A few weeks ago, I got an email inviting me to apply for an open job position. Writing a novel is all well and good, but until that sells I need a job to pay my bills. I was more than qualified for the position and I figured I would apply as a safety net. I bought a new interview outfit, updated my resume, practiced my talking points, and then showed up. You know what they say about 99% of success is just showing up? That’s b.s.
Over 200 people showed up for this “job interview,” which was more like a cattle call. It took place in a school auditorium with terrible acoustics so everyone was yelling to be heard. The heat was turned up, so the room stank of sweaty wool suits. I waited in line for a half hour to talk to H.R. and when I finally got to the front, I was sat with 9 other people at a round table. We all had to go in a circle pitching our qualifications. One after one, I listened to the other candidates amazing backgrounds. Even though I knew I would be amazing at the job, I couldn’t compete with the 9 other people at my table let alone the 190 other people in the room. Nor did I want to.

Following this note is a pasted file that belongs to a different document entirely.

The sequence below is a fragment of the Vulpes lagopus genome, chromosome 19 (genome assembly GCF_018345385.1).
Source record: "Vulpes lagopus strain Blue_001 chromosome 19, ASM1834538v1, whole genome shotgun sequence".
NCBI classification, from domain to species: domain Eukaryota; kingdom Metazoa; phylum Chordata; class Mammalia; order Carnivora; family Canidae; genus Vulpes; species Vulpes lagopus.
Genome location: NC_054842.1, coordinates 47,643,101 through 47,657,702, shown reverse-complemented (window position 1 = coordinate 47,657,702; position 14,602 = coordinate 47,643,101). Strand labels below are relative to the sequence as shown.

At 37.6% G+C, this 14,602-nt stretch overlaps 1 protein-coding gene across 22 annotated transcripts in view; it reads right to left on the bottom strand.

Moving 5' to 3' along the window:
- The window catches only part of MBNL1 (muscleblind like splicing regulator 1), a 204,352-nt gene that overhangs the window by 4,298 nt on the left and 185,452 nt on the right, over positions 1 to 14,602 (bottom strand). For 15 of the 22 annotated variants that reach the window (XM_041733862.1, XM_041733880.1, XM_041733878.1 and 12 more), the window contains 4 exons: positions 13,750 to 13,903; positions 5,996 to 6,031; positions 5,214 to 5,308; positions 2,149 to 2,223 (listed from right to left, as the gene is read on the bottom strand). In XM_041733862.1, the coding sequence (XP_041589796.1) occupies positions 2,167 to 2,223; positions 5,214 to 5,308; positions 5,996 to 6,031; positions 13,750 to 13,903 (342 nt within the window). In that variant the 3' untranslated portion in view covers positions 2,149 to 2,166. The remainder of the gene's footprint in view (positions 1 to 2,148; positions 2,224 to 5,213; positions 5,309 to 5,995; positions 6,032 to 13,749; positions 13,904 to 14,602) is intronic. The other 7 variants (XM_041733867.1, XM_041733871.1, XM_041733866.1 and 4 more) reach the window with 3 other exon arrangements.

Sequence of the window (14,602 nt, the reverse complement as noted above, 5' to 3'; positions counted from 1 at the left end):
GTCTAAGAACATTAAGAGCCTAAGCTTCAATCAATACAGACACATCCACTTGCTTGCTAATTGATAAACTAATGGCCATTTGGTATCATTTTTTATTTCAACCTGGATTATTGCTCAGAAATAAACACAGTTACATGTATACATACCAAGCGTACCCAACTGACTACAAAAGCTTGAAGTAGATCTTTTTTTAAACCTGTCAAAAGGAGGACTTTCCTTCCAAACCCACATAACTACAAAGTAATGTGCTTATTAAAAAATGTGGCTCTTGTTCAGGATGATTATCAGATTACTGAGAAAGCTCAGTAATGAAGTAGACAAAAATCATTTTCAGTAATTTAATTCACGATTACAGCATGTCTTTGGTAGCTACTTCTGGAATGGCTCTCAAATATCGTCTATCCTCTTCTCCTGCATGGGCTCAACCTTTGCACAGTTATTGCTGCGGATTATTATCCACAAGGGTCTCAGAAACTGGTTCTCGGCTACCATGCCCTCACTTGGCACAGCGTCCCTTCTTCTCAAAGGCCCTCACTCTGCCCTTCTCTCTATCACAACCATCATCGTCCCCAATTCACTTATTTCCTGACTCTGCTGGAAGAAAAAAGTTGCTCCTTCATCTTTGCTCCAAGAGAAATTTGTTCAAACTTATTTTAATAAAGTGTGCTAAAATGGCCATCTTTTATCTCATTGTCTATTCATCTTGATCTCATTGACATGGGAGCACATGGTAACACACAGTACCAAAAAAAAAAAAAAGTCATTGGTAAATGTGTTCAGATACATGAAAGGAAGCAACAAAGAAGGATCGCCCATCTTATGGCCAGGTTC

I was herded to the next H.R. table where the person took one look at my resume, with two years of experience in a director position and three years of experience as the vice president of a company, and all she said was, “Wow, you’re really unfocused.” At which point I collected my things and left.
This terrible experience was exactly what I needed to get the ball rolling on my website for Brutal First Impressions. I am far too creative, curious, and, yes, unfocused, to mold myself into some boring job. I can’t and don’t want to compete in this kind of demeaning job market so the only solution is to create my own job market.
I’m really hoping Brutal First Impressions will be successful and I can look back on this terrible job interview as a catalyst for a great career, but for the meantime, I’m still pretty bitter.